Katryna Dow, CEO & Founder of Meeco added, “The European regulatory changes are driving major shifts in CIAM, privacy, and consent. These changes represent challenges for global enterprises, including those headquartered in the USA. Enterprises are faced with the choice to either focus on compliance or harness these changes to drive digital transformation and trust based personalization. KuppingerCole is uniquely positioned to bring deep knowledge of the European market to provide strategic insight in North America. Great to see the Consumer Identity World tour kicked off here in Seattle, I hope it will be the first of many USA events”.
Finally, we’d like to thank our platinum sponsors ForgeRock, Gigya, IBM, and VeriClouds; association sponsors Global Platform, Kantara, and Open Identity Exchange; and component sponsors PlainID, Ping Identity, Saviynt, Axiomatics, CloudEntity, Deloitte, and Login Radius.
The trouble with hypes is that they have an expiration date. From that date on they either need to be made real for some very good purposes within a reasonable timeframe, or they go bad. There have been quite a few hype topics around recently. But there have not been many single topics that have been covered by media at a frequency and from many different angles and with as many different focal areas as the Blockchain (or distributed ledgers in general). And most probably none of those articles failed to include the adjective "disruptive".
There have been books, conferences, articles, reference implementations, hackathons, webinars and lots more indicators proving that the blockchain is somehow the prototype of a hype topic.
But apart from the bitcoin currency as one regularly cited (and initial) usage of this technology, there have not been too many clearly visible use cases of the blockchain for the everyday user. Actually, it could be doubted that even bitcoin really is something for the everyday user. Other than every now and then needing one of those for paying ransom to get your encrypted files back...
Many great ideas have been developed and implemented in PoC (Proof of Concept) scenarios, but the truth is that the technology still is not very visible in general (which is quite normal for infrastructure concepts) and that there are no commonly known outstanding blockchain use cases in the wild, at least any that everybody knows. The main challenge is the identification of an adequate use case that can be implemented with blockchain technology and that is immediately offering benefits for the end user and the provider of the service.
This might change with the announcements a major insurance company, namely Axa, has made recently. The geeky name "fizzy" stands for an Ethereum-based implementation of a modern insurance concept that allows user-travelers to be covered by an "automatic" insurance policy, in case of a booked (and insured) flight being delayed for more than two hours. Blockchain technology provides adequate security. Automation, smart contracts and parameterization make it adaptable and available.
By doing this, “fizzy” provides smart, real-life benefit while leveraging the advantages of the blockchain technology. This is exactly what we should expect manifestations of this technology to look like. Instead of aiming at disrupting complete business models, organizations across industries should look into implementing smart and adequate solutions that provide real benefit to the end-user. Until this has proven successful at a convincing scale we might want to postpone the task of "reinventing and disrupting complete industries" into the next project phase.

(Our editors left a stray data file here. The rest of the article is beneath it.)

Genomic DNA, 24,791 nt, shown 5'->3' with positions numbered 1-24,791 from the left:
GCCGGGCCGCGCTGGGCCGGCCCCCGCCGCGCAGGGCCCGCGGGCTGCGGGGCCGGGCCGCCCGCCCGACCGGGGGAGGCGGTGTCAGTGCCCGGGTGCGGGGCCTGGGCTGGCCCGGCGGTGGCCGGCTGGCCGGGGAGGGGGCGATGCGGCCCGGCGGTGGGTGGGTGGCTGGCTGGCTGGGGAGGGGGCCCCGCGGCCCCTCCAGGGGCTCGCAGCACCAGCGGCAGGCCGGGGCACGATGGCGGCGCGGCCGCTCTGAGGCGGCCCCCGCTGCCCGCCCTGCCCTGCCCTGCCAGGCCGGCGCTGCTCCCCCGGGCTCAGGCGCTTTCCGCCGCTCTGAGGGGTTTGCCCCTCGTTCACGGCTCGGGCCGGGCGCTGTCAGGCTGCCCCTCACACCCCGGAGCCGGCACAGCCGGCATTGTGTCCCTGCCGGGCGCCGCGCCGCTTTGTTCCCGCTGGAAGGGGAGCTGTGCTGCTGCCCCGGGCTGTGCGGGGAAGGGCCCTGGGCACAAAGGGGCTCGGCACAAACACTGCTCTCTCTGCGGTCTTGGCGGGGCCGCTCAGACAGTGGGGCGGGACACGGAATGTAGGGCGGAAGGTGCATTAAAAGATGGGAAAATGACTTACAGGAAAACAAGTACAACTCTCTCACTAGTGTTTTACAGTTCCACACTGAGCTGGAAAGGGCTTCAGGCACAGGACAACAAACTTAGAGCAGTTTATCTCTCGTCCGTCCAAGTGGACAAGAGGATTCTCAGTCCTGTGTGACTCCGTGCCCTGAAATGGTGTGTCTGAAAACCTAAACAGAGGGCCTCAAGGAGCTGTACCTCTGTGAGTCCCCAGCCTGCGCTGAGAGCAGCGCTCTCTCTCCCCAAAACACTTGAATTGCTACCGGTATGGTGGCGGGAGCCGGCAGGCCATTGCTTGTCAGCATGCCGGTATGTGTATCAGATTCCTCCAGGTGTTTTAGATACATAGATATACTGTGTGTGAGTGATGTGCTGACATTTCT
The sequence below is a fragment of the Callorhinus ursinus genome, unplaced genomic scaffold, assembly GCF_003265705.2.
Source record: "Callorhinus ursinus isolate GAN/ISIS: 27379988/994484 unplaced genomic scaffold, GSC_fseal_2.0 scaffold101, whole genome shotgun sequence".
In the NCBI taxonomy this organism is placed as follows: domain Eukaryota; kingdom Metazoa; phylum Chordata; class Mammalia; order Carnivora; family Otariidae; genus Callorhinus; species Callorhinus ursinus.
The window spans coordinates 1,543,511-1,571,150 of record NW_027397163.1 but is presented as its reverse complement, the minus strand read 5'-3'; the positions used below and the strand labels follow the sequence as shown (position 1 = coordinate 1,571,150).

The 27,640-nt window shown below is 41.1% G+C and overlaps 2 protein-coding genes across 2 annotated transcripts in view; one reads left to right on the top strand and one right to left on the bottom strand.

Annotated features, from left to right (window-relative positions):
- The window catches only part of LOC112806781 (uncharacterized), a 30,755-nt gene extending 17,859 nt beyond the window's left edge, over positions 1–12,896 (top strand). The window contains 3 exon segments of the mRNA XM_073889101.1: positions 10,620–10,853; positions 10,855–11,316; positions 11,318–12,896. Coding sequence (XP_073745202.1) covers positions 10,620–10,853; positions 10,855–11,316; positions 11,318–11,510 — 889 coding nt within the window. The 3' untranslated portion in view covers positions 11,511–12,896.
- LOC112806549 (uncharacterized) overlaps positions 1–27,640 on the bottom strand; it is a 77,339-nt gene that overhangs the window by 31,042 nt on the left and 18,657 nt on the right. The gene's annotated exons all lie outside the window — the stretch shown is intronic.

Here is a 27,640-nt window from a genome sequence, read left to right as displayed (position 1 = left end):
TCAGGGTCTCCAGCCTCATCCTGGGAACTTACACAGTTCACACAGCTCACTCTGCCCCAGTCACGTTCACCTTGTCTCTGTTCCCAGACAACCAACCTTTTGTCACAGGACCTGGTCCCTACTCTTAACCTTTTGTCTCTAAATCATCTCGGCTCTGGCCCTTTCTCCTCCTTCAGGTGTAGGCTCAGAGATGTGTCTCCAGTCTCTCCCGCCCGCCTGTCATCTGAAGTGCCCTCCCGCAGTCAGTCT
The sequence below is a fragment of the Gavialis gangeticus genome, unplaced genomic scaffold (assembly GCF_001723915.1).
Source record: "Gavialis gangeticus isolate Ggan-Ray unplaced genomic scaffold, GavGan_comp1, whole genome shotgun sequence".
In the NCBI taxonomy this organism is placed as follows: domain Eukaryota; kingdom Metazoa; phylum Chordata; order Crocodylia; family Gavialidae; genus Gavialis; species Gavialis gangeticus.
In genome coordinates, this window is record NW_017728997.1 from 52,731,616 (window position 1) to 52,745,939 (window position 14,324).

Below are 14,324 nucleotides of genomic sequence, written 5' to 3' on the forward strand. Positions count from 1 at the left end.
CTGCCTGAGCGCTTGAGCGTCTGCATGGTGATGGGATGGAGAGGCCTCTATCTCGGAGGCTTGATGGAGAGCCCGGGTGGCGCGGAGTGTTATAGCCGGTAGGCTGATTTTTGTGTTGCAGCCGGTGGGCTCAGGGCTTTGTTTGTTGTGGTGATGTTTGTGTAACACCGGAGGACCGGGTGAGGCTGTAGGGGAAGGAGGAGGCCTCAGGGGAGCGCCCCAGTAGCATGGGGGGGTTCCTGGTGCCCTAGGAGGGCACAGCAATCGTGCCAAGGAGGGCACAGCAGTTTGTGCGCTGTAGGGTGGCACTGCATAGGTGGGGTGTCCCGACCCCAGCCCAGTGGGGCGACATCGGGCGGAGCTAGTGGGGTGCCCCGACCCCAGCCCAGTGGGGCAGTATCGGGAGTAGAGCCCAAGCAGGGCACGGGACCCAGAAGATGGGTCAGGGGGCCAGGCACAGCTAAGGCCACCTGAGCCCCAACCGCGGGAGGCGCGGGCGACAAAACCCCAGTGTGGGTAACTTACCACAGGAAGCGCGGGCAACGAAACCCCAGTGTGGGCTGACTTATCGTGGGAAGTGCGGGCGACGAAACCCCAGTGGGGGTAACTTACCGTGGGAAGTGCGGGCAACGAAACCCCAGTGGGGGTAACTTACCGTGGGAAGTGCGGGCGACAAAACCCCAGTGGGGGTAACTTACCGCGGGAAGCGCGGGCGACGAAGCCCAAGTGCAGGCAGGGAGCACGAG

As a long-term observer of the IAM market, KuppingerCole finds it interesting to see the change in both the size of investments and the type of investors in this market. Just recently, ForgeRock announced an $88 million round in series D funding. This follows other major investments in IAM vendors such as Okta, Ping Identity, and SailPoint, to name a few.
What is interesting with the recent funding for ForgeRock is that KKR appears on the list, one of the very big names amongst the investors. I found that particularly telling because it means that IAM is now on the radar of a different type of investor, beyond the more focused IT- and Information Security-focused investors we have primarily seen until now.
Obviously, such major investment helps ForgeRock to continue their growth, to further expand their product offerings, and strengthens their market position. We will closely follow the plans and releases of ForgeRock for their Identity Platform and keep you up-to-date.
I’ve been working in IT my whole life and since I’ve joined KuppingerCole ten years ago, cybersecurity has been my job. Needless to say, I like my job: even though we industry analysts are not directly involved in forensic investigations or cyberthreat mitigation, being up-to-date with the latest technological developments and sharing our expertise with both end users and security vendors is our daily life, which is always challenging and exciting at the same time.
However, occasionally I am having doubts about my career choice. Does everything I do even matter? Cybersecurity market is booming, predicted to reach nearly 250 billion USD within the next 5 years. However, do we notice any downward trend in the number of security breaches or financial losses due to cyberattacks? Not really…
Last time I was having these thoughts back in May after the notorious Wannacry incident: just as hundreds of top experts were discussing the most highbrowed cybersecurity problems at our European Identity and Cloud Conference, a primitive piece of malware exploiting a long-fixed problem in Windows operating system has disrupted hundreds of thousands computers around the world, affecting organizations from public hospitals to international telecom providers. How could this even have happened? All right, those poor underfunded and understaffed British hospitals at least have an (still questionable) excuse for not being able to maintain the most basic cybersecurity hygiene principles within their IT departments. But what excuse do large enterprises have for letting their users open phishing emails and not having proper backups of their servers?